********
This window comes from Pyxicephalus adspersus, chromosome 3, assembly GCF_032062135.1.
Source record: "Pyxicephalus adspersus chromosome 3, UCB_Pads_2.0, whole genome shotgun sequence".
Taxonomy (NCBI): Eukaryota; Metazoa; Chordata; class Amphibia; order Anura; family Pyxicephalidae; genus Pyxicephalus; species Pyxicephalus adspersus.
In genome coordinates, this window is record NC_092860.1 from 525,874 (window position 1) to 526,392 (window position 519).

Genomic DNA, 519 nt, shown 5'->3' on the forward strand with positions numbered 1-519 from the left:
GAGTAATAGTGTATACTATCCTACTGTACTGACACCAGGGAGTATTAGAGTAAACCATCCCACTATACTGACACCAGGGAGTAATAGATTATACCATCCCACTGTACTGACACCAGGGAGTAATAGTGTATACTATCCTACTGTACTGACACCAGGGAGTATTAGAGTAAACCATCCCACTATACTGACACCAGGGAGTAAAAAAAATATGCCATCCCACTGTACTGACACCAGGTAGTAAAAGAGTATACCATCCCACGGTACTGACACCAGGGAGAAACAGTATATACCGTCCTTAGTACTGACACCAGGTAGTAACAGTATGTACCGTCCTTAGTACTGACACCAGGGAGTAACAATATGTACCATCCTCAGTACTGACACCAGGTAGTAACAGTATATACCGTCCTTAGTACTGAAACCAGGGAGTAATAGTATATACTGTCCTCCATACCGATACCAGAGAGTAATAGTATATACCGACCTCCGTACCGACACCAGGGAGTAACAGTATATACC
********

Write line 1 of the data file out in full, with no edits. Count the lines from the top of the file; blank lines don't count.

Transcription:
This window comes from Pyxicephalus adspersus, chromosome 3, assembly GCF_032062135.1.